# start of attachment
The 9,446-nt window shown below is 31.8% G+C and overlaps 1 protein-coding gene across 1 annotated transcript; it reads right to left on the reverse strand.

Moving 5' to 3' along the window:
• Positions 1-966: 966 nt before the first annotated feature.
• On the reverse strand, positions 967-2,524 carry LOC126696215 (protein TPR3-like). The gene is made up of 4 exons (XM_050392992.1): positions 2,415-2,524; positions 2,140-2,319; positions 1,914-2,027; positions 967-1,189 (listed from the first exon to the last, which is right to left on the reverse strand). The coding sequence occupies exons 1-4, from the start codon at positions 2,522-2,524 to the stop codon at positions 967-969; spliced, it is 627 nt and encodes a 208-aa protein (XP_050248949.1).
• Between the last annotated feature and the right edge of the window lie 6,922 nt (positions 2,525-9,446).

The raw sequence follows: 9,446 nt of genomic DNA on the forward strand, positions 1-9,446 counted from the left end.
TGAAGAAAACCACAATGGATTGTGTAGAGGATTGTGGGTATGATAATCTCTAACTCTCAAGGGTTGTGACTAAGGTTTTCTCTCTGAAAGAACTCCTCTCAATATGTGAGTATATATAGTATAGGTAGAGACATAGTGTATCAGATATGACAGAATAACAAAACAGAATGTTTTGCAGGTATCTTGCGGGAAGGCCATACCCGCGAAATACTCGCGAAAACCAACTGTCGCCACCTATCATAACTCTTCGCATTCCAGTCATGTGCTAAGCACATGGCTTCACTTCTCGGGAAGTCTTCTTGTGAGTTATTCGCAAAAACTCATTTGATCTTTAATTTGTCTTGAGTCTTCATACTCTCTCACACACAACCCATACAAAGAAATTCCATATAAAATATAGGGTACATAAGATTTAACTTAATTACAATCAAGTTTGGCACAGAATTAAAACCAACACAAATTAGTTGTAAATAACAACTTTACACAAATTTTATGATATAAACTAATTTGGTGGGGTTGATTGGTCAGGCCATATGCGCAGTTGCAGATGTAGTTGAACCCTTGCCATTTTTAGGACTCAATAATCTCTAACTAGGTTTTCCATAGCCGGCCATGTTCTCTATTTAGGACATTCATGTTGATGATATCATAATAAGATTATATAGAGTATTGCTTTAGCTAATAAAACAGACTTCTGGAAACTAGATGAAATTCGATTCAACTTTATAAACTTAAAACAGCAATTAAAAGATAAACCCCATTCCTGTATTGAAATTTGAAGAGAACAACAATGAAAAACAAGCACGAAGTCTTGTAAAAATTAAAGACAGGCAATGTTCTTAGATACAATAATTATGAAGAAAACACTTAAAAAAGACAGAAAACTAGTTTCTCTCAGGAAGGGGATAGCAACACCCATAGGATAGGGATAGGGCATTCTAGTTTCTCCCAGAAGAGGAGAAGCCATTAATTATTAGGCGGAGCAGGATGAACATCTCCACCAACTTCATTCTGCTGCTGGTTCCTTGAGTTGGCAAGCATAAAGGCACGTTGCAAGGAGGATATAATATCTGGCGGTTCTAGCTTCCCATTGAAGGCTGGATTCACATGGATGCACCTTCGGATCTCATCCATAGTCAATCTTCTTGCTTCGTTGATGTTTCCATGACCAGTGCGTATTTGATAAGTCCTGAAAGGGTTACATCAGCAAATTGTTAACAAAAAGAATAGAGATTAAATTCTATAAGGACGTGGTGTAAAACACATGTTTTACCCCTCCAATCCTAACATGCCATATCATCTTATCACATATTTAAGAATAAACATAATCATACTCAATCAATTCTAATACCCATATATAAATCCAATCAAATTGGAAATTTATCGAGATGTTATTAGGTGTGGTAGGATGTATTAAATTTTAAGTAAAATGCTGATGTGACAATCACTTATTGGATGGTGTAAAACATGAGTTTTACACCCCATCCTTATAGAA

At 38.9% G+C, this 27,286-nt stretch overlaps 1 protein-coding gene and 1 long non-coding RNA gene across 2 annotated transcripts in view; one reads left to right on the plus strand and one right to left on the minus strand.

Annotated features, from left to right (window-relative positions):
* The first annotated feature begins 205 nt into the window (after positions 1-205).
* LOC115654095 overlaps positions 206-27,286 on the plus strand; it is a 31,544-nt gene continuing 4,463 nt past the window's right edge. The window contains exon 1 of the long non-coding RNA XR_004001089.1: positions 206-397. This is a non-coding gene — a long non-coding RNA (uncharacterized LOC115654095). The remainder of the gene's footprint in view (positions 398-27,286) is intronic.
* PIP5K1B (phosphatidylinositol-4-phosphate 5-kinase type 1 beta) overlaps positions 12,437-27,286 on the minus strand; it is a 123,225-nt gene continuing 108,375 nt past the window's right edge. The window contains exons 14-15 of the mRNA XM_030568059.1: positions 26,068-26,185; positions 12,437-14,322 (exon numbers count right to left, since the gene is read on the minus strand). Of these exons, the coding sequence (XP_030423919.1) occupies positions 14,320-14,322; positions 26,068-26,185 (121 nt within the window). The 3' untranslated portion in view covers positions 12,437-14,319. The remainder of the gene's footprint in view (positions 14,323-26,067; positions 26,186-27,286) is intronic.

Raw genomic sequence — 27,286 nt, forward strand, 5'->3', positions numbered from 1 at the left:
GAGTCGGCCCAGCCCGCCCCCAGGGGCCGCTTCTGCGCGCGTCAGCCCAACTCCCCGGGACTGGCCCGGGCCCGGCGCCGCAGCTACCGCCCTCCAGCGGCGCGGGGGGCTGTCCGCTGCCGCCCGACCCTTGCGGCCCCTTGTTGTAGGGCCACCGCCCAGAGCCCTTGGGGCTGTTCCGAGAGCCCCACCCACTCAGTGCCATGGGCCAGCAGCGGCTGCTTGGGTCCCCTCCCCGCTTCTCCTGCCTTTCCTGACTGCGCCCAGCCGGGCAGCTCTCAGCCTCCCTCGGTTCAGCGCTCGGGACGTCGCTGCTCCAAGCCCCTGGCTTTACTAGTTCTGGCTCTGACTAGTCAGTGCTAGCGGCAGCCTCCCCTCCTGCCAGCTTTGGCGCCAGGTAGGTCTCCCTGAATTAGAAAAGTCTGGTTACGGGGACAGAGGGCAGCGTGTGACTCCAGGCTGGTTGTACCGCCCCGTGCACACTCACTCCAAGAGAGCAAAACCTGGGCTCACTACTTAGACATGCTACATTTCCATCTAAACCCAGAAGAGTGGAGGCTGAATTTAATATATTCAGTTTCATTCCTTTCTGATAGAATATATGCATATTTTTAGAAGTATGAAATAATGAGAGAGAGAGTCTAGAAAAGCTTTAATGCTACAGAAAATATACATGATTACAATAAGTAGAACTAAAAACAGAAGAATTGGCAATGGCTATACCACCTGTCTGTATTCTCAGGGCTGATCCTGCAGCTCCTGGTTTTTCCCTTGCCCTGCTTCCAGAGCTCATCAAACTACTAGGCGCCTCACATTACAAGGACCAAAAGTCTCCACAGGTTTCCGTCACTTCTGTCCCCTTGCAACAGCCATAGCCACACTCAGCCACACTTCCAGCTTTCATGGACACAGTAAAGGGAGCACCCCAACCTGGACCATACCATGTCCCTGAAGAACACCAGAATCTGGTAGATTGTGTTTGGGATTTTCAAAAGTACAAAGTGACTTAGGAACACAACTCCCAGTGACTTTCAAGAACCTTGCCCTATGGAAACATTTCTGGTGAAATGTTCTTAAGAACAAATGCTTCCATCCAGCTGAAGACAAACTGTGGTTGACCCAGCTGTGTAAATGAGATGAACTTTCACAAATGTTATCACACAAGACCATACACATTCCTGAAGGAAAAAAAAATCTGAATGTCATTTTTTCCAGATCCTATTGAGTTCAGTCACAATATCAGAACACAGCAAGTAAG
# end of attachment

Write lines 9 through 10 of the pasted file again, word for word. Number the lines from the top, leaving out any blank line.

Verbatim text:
Annotated features, from left to right (window-relative positions):
* The first annotated feature begins 205 nt into the window (after positions 1-205).